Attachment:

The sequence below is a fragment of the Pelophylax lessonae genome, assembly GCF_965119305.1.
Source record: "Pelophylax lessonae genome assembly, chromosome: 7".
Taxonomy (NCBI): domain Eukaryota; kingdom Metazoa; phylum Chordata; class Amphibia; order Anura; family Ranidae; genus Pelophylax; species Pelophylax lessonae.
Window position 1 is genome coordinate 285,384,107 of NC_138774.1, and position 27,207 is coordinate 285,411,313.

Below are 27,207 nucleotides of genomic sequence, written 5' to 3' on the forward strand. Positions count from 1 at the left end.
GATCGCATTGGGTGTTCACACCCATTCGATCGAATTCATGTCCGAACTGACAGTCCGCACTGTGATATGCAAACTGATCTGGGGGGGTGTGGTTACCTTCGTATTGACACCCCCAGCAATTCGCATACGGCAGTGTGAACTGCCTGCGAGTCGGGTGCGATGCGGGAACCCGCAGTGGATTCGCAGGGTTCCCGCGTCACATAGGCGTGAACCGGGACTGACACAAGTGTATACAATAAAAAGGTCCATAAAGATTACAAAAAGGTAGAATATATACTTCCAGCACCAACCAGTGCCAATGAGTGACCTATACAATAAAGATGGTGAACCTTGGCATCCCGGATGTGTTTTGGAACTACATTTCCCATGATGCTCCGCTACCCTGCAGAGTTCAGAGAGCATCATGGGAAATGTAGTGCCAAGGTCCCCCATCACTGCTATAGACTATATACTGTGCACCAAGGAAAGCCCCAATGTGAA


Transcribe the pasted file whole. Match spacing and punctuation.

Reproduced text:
The sequence below is a fragment of the Pelophylax lessonae genome, assembly GCF_965119305.1.
Source record: "Pelophylax lessonae genome assembly, chromosome: 7".
Taxonomy (NCBI): domain Eukaryota; kingdom Metazoa; phylum Chordata; class Amphibia; order Anura; family Ranidae; genus Pelophylax; species Pelophylax lessonae.
Window position 1 is genome coordinate 285,384,107 of NC_138774.1, and position 27,207 is coordinate 285,411,313.

Below are 27,207 nucleotides of genomic sequence, written 5' to 3' on the forward strand. Positions count from 1 at the left end.
GATCGCATTGGGTGTTCACACCCATTCGATCGAATTCATGTCCGAACTGACAGTCCGCACTGTGATATGCAAACTGATCTGGGGGGGTGTGGTTACCTTCGTATTGACACCCCCAGCAATTCGCATACGGCAGTGTGAACTGCCTGCGAGTCGGGTGCGATGCGGGAACCCGCAGTGGATTCGCAGGGTTCCCGCGTCACATAGGCGTGAACCGGGACTGACACAAGTGTATACAATAAAAAGGTCCATAAAGATTACAAAAAGGTAGAATATATACTTCCAGCACCAACCAGTGCCAATGAGTGACCTATACAATAAAGATGGTGAACCTTGGCATCCCGGATGTGTTTTGGAACTACATTTCCCATGATGCTCCGCTACCCTGCAGAGTTCAGAGAGCATCATGGGAAATGTAGTGCCAAGGTCCCCCATCACTGCTATAGACTATATACTGTGCACCAAGGAAAGCCCCAATGTGAA